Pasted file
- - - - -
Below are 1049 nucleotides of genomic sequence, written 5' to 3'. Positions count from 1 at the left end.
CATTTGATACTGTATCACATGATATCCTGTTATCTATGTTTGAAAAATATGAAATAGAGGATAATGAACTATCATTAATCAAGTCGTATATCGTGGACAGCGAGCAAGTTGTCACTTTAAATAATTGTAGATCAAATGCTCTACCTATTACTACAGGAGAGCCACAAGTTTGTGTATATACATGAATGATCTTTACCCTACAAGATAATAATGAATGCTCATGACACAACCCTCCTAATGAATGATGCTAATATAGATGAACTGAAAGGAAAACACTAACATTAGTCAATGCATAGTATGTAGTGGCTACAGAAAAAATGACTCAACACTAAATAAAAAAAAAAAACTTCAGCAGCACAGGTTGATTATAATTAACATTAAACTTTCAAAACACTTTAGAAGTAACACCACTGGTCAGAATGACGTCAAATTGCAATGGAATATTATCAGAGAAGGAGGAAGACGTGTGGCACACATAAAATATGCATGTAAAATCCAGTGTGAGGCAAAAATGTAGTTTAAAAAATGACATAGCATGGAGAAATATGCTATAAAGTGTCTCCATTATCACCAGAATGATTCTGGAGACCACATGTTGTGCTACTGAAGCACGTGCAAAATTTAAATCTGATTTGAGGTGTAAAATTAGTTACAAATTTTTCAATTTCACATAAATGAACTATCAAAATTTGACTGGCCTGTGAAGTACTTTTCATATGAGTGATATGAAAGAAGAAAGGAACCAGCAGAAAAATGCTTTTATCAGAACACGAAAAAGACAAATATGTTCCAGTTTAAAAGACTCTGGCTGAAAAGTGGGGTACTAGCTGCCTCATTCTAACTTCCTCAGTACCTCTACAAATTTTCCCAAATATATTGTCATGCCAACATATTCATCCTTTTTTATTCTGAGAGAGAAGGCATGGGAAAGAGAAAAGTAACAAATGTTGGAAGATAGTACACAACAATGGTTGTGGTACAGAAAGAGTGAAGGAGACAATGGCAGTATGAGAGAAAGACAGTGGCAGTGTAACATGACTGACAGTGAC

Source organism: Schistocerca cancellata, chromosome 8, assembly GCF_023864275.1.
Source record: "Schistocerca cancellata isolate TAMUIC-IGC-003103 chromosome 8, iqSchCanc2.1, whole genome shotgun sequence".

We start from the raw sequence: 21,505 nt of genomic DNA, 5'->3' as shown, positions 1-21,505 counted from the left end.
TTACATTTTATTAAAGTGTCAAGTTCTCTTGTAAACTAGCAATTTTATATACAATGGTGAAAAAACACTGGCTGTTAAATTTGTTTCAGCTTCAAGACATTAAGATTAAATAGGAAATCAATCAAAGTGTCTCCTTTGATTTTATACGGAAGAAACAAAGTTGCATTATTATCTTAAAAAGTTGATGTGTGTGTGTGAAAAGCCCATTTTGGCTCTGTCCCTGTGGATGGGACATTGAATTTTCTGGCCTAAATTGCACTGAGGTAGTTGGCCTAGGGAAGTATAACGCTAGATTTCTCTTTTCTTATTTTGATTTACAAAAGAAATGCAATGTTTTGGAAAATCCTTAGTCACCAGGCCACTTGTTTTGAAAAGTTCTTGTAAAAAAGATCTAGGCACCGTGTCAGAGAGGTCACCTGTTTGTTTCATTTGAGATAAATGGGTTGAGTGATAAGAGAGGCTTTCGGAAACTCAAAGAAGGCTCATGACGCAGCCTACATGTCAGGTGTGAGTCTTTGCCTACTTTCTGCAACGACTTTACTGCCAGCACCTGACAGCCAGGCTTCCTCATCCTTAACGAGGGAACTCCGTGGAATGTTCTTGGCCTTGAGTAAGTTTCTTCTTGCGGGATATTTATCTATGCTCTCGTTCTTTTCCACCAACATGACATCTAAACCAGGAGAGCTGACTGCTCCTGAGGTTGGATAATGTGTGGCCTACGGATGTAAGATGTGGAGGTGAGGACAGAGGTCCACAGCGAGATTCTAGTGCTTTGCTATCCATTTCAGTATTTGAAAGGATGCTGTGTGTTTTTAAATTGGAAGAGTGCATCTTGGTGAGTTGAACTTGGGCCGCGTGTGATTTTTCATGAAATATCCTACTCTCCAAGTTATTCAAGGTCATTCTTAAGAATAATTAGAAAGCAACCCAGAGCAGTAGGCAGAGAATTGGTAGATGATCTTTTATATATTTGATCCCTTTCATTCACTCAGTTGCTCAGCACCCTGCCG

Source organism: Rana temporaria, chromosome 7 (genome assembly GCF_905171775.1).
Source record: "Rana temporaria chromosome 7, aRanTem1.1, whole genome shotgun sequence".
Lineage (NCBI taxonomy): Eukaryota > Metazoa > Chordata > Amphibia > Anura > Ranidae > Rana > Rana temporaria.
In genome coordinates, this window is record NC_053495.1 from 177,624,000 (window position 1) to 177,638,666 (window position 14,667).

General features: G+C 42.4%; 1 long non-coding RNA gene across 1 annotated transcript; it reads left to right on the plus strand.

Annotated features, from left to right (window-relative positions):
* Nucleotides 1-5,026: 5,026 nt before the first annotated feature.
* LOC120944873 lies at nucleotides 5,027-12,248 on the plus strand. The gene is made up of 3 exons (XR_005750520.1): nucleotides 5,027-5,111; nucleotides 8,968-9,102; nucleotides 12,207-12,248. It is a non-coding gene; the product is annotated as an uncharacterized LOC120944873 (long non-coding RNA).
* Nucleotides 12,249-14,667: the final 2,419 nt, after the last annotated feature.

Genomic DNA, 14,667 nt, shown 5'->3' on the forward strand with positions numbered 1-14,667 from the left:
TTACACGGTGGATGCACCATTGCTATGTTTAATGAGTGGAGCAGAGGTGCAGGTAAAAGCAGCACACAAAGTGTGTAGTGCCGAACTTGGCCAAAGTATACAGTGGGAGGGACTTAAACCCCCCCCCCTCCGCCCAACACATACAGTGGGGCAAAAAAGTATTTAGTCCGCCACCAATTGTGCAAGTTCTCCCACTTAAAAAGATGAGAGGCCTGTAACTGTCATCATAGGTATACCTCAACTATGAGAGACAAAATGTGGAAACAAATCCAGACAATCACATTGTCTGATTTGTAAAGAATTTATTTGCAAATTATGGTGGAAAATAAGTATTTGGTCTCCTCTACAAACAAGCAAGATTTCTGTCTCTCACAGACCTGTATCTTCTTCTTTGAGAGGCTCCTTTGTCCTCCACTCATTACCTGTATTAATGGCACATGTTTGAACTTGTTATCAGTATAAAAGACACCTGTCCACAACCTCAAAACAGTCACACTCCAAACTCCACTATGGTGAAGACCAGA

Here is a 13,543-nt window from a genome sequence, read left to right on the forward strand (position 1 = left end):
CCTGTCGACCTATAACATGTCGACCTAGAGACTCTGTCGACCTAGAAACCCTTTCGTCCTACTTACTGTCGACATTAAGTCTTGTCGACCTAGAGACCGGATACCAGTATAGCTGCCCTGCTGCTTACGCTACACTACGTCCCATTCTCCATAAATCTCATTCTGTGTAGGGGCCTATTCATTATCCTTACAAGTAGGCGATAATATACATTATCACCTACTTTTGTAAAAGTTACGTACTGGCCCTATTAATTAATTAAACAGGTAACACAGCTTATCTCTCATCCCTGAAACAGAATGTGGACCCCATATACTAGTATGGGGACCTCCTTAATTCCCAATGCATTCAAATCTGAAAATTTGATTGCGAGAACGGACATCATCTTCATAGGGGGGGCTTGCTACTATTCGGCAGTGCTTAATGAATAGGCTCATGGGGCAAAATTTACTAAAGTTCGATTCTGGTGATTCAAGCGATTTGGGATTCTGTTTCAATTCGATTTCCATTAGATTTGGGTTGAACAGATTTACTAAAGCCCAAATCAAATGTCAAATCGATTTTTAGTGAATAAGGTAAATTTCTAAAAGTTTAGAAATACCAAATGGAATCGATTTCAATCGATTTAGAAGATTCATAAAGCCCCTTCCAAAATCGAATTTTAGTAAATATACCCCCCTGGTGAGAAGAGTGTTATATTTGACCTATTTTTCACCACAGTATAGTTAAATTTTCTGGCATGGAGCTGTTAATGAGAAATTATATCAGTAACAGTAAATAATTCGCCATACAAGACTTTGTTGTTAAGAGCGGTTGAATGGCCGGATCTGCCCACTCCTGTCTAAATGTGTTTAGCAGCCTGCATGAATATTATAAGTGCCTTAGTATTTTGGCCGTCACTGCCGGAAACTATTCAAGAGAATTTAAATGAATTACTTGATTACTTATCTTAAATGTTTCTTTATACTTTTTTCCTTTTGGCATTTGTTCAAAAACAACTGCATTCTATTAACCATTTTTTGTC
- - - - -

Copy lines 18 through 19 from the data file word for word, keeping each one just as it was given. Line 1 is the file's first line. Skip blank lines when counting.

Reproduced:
Here is a 13,543-nt window from a genome sequence, read left to right on the forward strand (position 1 = left end):
CCTGTCGACCTATAACATGTCGACCTAGAGACTCTGTCGACCTAGAAACCCTTTCGTCCTACTTACTGTCGACATTAAGTCTTGTCGACCTAGAGACCGGATACCAGTATAGCTGCCCTGCTGCTTACGCTACACTACGTCCCATTCTCCATAAATCTCATTCTGTGTAGGGGCCTATTCATTATCCTTACAAGTAGGCGATAATATACATTATCACCTACTTTTGTAAAAGTTACGTACTGGCCCTATTAATTAATTAAACAGGTAACACAGCTTATCTCTCATCCCTGAAACAGAATGTGGACCCCATATACTAGTATGGGGACCTCCTTAATTCCCAATGCATTCAAATCTGAAAATTTGATTGCGAGAACGGACATCATCTTCATAGGGGGGGCTTGCTACTATTCGGCAGTGCTTAATGAATAGGCTCATGGGGCAAAATTTACTAAAGTTCGATTCTGGTGATTCAAGCGATTTGGGATTCTGTTTCAATTCGATTTCCATTAGATTTGGGTTGAACAGATTTACTAAAGCCCAAATCAAATGTCAAATCGATTTTTAGTGAATAAGGTAAATTTCTAAAAGTTTAGAAATACCAAATGGAATCGATTTCAATCGATTTAGAAGATTCATAAAGCCCCTTCCAAAATCGAATTTTAGTAAATATACCCCCCTGGTGAGAAGAGTGTTATATTTGACCTATTTTTCACCACAGTATAGTTAAATTTTCTGGCATGGAGCTGTTAATGAGAAATTATATCAGTAACAGTAAATAATTCGCCATACAAGACTTTGTTGTTAAGAGCGGTTGAATGGCCGGATCTGCCCACTCCTGTCTAAATGTGTTTAGCAGCCTGCATGAATATTATAAGTGCCTTAGTATTTTGGCCGTCACTGCCGGAAACTATTCAAGAGAATTTAAATGAATTACTTGATTACTTATCTTAAATGTTTCTTTATACTTTTTTCCTTTTGGCATTTGTTCAAAAACAACTGCATTCTATTAACCATTTTTTGTC